I hate picking up news like this, where a group of ATV enthusiasts get blamed for a devastating fire. From what I can tell no one was hurt, but news like this lands a blow to ATV riders out looking for a safe fun place to ride. Talks are already happening that are planning to review current ATV laws and regulations in the Manitoba area.
The fire was started from dry grass or debris getting caught in a muffler and then falling to the ground. How they can tell this for certain I’ll never know, since a cigarette would leave a similar small fire and/or spark. No doubt there is a lobbyist in the midst somewhere down the line. Hopefully it won’t impact the ATV crowd too much, especially being this time of year when you need to get out and ride!
As summer time gets underway and more ATV’s are playing in the dirt Congress keeps voting on laws. The latest however has been overthrown, for the second year in a row. Therefore children between the age of 6-15 will not be required, by law, to take a $75 training course and wear a helmet and goggles.
The reigning argument is that children are dieing on public property, where the law was not written to reach. Let’s lean on the parents to start requiring their children to wear protective gear and the government, go back to keeping drugs and murderers off the street.
Oklahoma is one step closer to requiring underage riders to wear helmets on public roads and property. According to statistics 18 people died last year, 6 minors, due to ATV related incidents. It was not clear whether a helmet would have been a deciding factor in saving the individuals lives.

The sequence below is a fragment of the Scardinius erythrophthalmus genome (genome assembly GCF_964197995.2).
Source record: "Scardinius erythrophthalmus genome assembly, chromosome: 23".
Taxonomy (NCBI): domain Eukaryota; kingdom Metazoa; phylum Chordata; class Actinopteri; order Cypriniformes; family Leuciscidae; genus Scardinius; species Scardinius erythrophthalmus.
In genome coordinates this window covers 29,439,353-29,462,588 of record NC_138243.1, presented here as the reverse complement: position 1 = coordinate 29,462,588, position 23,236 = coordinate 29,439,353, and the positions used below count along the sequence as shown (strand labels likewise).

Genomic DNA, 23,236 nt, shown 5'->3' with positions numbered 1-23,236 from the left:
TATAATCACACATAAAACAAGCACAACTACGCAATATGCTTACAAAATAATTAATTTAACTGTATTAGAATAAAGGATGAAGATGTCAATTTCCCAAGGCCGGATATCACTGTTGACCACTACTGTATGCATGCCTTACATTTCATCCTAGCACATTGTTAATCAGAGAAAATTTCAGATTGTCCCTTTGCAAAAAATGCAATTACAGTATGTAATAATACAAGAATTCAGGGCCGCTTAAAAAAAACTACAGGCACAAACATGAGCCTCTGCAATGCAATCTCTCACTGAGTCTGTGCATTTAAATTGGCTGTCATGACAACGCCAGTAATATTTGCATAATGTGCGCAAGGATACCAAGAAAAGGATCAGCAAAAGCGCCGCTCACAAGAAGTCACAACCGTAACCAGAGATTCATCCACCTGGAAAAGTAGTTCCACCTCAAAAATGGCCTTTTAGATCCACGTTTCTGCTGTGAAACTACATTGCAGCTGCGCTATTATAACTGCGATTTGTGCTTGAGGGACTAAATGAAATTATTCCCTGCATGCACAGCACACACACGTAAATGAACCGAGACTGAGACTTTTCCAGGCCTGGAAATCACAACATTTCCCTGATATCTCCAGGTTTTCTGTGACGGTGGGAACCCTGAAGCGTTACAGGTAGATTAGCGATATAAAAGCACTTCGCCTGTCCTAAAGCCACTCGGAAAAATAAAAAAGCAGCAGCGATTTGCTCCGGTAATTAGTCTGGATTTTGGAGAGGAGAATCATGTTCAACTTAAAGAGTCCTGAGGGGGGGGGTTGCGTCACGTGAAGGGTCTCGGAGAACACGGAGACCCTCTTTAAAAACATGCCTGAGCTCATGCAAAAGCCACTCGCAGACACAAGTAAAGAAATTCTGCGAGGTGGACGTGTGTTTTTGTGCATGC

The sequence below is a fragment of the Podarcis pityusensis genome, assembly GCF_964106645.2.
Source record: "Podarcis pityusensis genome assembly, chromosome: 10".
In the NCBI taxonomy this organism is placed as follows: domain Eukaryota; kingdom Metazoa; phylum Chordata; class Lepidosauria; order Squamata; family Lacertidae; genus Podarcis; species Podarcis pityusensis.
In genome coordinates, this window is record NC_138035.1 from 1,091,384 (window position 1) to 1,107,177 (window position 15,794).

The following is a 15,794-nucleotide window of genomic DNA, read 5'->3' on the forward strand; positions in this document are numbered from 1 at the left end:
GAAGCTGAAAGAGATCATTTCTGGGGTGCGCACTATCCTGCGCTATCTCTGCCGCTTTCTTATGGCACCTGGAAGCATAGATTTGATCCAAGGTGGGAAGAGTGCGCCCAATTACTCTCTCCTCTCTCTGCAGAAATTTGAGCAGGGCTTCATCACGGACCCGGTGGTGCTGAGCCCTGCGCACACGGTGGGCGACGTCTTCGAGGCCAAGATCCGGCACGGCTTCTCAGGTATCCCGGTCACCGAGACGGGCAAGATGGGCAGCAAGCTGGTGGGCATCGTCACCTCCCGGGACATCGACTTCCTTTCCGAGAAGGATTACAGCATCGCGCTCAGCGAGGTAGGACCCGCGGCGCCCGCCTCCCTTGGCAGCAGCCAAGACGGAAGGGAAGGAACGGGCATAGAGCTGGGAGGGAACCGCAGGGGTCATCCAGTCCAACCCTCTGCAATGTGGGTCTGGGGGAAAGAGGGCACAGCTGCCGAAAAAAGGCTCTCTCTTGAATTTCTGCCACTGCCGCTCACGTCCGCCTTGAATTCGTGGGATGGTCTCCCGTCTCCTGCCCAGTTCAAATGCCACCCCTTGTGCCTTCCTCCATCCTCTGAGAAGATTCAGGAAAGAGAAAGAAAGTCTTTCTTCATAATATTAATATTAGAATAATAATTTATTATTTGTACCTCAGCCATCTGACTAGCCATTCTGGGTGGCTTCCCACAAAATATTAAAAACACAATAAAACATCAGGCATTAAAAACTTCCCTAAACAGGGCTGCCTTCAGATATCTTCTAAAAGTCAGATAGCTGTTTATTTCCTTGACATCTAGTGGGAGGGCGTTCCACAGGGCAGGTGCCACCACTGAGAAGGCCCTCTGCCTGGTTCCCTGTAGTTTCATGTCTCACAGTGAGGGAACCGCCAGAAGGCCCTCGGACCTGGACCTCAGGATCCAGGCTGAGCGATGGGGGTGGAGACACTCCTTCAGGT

The measure is similar to a bill that was approved in the state Senate last year but died in the state House. House leaders said then they disagreed with guidelines that allowed law enforcement authorities to enforce the ATV regulations on private property.
Ultimately this law will only affect around 12 public access points where ATV riding is allowed. Check out the local story at KOTV.
A serious debate on the legal driving age of operators of ATV’s is undergoing scrutiny in Utah lately.
House Bill 237 would change the minimum age for riding all-terrain vehicles on public property. It’s certainly a subject that needs to be addressed.
As the law stands now, kids as young as 8 can operate ATVs in Utah, and they’re paying the price with their bones, their flesh and their lives.
Should the decision to let minor’s operate vehicles lie within government or with the parents? Any all terrain vehicle can be dangerous and not every child is capable of operating, but who is responsible? I was riding my Honda Fourtrax at the ripe old age of 6, unharmed and better off. If nothing else I was taught responsibility, something I still recognize today.